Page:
Things have come to this pass because nobody seriously challenges the most crippling of operating paradigms, that of Indian Exceptionalism. India is not to be held to any sort of international standard, any sort of expectation of quality, because the problems of this country and people are as unique as its culture and therefore the norms that humanity aspire to live by do not apply here. This has been a standard excuse for social failure ever since independence. It is over sixty years now, we are senior citizens, and youthful ineptitude seems to have become senile decrepitude. I venture a prediction here. On the basis of the rule of thumb that the establishment protects its own first, Bhanot will receive a government reward or title and that quite soon. For these games were regarded by the governing classes, not as an opportunity to create world class sporting infrastructure, but to indulge in their core competencies of cronyism, nepotism and corruption.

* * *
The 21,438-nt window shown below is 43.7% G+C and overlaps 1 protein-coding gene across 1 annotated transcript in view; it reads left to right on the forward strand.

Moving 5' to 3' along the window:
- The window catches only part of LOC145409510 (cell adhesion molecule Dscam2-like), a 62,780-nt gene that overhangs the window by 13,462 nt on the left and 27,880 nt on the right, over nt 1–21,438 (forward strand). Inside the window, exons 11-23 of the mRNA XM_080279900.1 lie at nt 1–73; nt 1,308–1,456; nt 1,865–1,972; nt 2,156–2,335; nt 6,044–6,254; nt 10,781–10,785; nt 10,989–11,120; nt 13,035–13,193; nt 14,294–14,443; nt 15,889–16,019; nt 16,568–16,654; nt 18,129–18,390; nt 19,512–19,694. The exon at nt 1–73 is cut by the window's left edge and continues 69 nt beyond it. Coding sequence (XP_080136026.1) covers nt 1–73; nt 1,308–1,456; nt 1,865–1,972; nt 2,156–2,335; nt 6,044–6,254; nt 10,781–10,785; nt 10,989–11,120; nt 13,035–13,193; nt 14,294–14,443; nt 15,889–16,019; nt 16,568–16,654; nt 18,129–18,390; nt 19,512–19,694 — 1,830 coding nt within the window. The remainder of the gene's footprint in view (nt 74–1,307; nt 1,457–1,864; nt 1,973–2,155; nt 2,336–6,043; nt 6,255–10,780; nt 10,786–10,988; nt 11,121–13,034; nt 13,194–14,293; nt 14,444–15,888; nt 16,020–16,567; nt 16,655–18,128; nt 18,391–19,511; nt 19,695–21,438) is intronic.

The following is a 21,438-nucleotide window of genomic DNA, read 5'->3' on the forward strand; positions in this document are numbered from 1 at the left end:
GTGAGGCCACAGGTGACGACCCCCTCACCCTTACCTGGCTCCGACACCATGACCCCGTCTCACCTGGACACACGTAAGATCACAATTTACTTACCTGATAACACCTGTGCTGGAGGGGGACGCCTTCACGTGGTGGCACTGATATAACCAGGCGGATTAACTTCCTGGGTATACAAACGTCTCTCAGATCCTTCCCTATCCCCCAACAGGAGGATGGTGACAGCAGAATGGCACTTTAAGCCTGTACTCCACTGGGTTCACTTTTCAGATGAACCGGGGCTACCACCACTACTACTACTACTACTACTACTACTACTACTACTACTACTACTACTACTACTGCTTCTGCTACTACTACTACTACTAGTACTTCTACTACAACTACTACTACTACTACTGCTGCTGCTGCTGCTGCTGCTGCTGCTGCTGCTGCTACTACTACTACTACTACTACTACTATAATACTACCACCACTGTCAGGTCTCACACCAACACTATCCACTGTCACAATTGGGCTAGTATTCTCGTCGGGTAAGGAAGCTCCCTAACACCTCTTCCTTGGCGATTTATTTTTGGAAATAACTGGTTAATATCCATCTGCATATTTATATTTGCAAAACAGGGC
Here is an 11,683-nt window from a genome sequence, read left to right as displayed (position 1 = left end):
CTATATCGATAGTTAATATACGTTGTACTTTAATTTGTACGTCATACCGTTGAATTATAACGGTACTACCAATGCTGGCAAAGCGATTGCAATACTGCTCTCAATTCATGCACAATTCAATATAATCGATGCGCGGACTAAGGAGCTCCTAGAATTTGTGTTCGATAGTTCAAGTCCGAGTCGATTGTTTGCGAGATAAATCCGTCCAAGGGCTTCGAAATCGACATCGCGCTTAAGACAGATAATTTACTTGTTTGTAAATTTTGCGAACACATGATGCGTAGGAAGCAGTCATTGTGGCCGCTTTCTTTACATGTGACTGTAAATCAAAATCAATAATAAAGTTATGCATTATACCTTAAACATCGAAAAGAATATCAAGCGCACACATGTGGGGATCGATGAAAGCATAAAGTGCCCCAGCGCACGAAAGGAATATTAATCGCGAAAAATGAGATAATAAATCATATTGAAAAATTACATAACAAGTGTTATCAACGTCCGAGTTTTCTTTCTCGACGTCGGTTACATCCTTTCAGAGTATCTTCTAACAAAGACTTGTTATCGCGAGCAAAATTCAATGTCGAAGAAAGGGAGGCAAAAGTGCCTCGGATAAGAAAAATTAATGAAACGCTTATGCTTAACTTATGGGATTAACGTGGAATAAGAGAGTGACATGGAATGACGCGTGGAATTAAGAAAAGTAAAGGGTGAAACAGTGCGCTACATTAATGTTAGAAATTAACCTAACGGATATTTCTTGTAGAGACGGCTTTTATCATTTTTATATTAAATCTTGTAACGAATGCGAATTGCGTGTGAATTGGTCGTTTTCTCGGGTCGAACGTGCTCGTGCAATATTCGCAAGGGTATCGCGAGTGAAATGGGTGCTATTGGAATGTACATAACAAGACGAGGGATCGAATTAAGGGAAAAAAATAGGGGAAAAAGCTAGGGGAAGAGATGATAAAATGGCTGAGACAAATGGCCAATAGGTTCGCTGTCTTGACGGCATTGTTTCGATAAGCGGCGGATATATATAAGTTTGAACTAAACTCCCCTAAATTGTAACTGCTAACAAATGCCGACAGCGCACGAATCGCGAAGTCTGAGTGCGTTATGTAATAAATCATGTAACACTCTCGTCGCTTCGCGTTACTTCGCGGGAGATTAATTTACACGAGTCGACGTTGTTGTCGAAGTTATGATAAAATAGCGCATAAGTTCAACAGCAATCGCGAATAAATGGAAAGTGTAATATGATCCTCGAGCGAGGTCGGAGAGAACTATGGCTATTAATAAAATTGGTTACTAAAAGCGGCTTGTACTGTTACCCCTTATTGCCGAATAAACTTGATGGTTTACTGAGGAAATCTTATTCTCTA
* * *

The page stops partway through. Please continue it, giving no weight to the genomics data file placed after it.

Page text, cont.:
There are between 21 to 28 government and quasi government agencies overseeing the entire process. Nobody is sure of the exact number, just as nobody is sure who is in charge, and who is terminally responsible. This fact was lamented by Sandeep Dikshit, Member of Parliament, and son of the Delhi Chief Minister, Sheila Dikshit. When such an establishment player confesses bewilderment we understand the scale of cluelessness with which this was organized. Thirty-eight members of the organizing committee had relatives working on the Games in some position or another, with one having four nephews at the feeding trough. “This is just a coincidence,” says a government spokesman and the answer was perfectly acceptable, for there is hardly a listener who would not have done the same if he was in the position of the fortunate uncle. Sheila Dikshit, held to be one of the better Chief Ministers, got so exasperated with the constant media needling that she took refuge in a lamentable last resort and invoked patriotic pride in what had been done well. It was a demoralizing spectacle to say the least, much worse than collapsing roofs in stadiums and footbridges that came falling down.